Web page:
"Here you go, sir." The Admiral nods to the bartender, and tries again. "She was a good woman." Chief tells him that if he really believed that, he wouldn't have put her up against a bulkhead and threatened to shoot her, which shocks Adama: are we still going to go there? Now that we're mourning her, now that we're sharing a drink and the problem was solved? But Chief's just spinning dreams now, willing them to be true. Begging them to be true, to make sense. This is grief, not guilt, speaking now. Not the Cylon but the man.
"It's okay, though. I thought about doing it many times myself. Believe me." The Admiral begs him to stop, but he won't. Especially not now. "How many of us ended up with the people we really wanted to be with? Got ... stuck with the best of limited options? And why? Because the ones we really wanted, really loved, were dead and dying, or turned out to be Cylons and they didn't know it. If Boomer had... If I had known..."
The Admiral doesn't know. How can he? How can he stop begging the Chief to stop, stop breaking his own heart, stop shouting, calm down, go to bed, like Saul on those hot nights, how can he talk him down and make him happy, how can he prove his love when every bit of kindness is a hair plucked from the head? Last time, he proved his love with fists; he apologized with blood. This is not appropriate for a widower, not when his last apology was for ever letting their family go. He begs the Chief to stop, to go with him, but the Chief only shouts louder, drawing stares.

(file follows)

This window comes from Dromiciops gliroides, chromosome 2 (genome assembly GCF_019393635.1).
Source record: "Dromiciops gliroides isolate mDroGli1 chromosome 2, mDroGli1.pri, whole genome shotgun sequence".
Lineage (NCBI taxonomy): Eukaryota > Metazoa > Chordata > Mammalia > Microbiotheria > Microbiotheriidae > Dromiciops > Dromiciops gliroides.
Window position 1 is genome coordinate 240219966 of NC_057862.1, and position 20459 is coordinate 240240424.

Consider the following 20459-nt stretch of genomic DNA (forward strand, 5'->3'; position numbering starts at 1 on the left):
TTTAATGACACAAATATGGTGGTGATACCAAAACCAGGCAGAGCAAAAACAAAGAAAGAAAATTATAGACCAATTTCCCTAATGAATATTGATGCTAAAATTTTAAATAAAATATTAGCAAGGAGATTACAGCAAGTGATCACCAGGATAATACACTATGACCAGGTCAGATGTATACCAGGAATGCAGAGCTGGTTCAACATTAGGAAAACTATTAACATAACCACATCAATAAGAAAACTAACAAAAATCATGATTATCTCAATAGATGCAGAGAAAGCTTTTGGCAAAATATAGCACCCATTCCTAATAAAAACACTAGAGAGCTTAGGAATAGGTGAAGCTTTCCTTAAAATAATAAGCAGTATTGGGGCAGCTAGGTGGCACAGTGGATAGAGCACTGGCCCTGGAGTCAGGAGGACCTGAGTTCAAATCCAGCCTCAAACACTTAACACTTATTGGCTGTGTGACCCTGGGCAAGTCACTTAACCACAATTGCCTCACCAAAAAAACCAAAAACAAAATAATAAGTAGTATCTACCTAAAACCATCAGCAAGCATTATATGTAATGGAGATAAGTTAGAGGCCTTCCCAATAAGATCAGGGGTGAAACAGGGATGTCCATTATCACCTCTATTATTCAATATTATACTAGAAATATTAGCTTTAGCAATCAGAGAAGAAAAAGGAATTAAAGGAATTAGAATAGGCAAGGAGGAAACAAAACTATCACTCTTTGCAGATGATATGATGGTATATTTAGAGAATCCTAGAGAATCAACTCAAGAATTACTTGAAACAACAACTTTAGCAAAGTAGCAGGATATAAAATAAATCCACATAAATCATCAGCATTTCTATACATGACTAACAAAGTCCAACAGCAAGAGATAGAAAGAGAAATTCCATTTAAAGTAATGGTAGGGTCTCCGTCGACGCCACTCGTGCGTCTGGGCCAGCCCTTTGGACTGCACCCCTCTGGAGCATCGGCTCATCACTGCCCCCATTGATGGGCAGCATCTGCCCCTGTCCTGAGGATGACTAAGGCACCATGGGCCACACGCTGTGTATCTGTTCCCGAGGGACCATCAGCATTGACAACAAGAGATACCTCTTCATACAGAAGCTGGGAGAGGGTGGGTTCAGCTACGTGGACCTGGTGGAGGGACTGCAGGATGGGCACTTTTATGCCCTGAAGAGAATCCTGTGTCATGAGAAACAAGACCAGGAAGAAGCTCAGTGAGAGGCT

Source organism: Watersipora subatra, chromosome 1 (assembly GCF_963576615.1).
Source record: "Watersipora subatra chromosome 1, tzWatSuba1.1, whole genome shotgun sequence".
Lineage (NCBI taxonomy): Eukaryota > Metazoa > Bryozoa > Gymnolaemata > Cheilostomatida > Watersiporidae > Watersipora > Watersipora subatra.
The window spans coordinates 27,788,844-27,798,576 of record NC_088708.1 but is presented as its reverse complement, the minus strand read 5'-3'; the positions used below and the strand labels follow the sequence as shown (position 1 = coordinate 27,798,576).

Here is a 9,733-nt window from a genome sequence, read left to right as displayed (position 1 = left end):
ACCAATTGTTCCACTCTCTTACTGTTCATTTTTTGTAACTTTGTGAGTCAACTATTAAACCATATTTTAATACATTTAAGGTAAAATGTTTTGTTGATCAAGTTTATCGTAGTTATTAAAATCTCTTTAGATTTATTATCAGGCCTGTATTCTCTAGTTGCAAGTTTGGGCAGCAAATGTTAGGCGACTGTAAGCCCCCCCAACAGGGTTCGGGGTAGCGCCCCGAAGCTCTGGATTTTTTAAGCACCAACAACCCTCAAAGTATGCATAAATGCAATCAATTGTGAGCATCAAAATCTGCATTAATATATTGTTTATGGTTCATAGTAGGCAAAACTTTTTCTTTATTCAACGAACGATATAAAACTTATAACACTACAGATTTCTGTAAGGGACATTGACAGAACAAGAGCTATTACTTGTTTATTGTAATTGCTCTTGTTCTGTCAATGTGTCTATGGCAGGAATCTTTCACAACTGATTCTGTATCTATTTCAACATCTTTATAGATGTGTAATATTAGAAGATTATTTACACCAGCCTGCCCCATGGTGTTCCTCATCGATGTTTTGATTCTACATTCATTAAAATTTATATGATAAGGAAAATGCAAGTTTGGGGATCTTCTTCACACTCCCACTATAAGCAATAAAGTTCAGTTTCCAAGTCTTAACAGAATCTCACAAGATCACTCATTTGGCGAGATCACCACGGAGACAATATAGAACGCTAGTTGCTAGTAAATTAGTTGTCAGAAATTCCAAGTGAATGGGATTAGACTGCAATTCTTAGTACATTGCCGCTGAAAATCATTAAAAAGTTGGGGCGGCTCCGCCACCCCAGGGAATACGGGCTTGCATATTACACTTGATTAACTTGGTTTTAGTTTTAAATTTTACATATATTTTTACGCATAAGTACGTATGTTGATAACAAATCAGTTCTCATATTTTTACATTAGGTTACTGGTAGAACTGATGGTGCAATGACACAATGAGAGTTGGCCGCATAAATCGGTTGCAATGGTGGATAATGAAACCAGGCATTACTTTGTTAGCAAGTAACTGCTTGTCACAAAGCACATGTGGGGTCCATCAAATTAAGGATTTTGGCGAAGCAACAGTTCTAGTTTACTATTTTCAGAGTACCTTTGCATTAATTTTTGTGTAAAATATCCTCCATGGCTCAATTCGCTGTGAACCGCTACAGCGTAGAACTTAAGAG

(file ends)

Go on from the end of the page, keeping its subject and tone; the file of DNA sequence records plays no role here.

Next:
"No, no. I didn't know. I didn't know. So I buried my head in the sand and I took it and I settled! I settled for that shriek, those dull vacant eyes, the boiled cabbage stench of her. And why?" Because you are a dirty boy. A Fool. A boy unable to admit the difference between love and guilt. A boy so full of hate for an idea that he couldn't love the reality; a boy driven sick and mad with dissonance. A boy willing to take what he was given, because everything he was given was taken away. A boy who thinks love means building bars. A boy who engineered his own sadness and pain out of loneliness and obsession and fits of rage and violence. A boy who'd barely learned the world, before it was destroyed, and spent every moment trying to put it back together in a way that makes sense, a boy who tried to machine the engine of the world and make it run again. A person, like you and me, and Tory and Boomer, and Cally. Because you are a good boy, who deserved none of this pain or fear or confusion, but must somehow bear it. Just a boy, who deserved to be loved.